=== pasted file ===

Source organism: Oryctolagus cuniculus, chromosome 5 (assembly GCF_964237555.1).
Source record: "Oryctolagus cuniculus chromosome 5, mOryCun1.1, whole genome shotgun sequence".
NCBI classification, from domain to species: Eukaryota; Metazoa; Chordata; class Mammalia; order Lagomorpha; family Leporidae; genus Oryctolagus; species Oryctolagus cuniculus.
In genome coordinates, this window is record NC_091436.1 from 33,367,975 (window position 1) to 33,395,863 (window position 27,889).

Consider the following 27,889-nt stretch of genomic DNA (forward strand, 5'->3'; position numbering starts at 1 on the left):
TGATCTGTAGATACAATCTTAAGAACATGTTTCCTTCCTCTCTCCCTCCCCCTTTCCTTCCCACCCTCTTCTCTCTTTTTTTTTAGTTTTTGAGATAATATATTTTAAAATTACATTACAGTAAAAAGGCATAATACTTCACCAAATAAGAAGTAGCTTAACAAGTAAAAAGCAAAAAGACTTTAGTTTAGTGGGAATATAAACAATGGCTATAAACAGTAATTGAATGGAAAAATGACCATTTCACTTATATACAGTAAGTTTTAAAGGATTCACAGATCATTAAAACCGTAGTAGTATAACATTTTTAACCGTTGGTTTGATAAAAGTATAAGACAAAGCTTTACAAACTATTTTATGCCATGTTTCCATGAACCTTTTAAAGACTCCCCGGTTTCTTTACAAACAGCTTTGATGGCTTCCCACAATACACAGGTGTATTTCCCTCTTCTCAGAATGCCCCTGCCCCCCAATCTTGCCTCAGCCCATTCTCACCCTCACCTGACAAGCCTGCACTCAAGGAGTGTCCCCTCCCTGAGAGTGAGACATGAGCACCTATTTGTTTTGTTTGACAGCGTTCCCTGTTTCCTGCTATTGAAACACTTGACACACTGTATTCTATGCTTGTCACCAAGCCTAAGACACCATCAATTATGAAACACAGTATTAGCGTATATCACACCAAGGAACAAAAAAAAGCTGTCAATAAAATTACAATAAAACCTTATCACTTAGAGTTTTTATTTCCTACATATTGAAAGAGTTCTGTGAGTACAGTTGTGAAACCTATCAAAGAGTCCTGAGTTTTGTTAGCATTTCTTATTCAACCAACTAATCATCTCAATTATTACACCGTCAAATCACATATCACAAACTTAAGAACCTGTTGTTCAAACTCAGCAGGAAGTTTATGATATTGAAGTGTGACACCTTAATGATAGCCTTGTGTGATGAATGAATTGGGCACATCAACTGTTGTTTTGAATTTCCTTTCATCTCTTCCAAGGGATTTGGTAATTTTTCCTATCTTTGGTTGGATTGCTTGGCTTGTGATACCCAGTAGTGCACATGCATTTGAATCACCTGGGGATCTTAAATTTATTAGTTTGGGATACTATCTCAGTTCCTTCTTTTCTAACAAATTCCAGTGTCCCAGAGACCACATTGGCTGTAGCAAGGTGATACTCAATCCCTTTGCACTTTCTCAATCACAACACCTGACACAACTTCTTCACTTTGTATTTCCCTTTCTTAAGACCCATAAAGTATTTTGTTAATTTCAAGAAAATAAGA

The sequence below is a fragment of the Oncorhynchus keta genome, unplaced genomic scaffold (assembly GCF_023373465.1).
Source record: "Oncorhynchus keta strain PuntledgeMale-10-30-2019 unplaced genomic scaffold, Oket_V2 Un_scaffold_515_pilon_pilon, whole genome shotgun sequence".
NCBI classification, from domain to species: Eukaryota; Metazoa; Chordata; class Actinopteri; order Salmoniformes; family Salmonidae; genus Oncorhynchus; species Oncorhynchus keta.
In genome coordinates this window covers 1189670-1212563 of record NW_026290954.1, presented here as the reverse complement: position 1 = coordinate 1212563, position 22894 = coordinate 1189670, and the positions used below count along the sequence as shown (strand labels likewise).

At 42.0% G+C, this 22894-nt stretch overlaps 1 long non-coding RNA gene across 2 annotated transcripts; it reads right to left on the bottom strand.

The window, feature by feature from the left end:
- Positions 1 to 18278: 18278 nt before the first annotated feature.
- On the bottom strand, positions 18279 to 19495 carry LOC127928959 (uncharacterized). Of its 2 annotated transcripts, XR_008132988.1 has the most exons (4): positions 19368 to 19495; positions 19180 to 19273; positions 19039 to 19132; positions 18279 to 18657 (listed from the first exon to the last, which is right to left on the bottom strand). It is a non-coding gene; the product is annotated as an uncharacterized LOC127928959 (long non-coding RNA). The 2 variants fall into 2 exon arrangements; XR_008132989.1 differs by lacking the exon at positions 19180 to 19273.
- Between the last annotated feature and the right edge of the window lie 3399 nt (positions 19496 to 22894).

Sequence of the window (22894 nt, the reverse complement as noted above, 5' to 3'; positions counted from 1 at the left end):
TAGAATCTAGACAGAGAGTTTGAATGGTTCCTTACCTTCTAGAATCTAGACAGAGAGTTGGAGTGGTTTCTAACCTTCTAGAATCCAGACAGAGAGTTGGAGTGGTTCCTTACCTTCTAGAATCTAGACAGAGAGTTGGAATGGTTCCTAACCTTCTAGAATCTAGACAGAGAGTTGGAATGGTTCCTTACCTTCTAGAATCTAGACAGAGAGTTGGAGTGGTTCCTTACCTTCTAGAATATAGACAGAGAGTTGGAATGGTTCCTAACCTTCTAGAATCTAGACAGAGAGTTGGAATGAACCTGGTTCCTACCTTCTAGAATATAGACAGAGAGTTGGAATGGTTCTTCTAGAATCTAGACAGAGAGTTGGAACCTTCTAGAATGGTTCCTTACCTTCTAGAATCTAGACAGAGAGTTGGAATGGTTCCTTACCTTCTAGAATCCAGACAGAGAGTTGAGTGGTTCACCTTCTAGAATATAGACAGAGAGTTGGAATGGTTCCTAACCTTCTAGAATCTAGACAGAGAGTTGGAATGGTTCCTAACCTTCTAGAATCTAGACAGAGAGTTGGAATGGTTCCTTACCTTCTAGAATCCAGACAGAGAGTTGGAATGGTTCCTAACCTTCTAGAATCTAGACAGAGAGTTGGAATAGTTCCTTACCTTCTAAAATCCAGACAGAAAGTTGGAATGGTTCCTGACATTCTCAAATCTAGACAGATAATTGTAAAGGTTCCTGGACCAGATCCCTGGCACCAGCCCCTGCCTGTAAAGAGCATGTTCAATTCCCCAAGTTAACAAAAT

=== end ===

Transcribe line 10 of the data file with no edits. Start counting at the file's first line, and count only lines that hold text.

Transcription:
In genome coordinates this window covers 1189670-1212563 of record NW_026290954.1, presented here as the reverse complement: position 1 = coordinate 1212563, position 22894 = coordinate 1189670, and the positions used below count along the sequence as shown (strand labels likewise).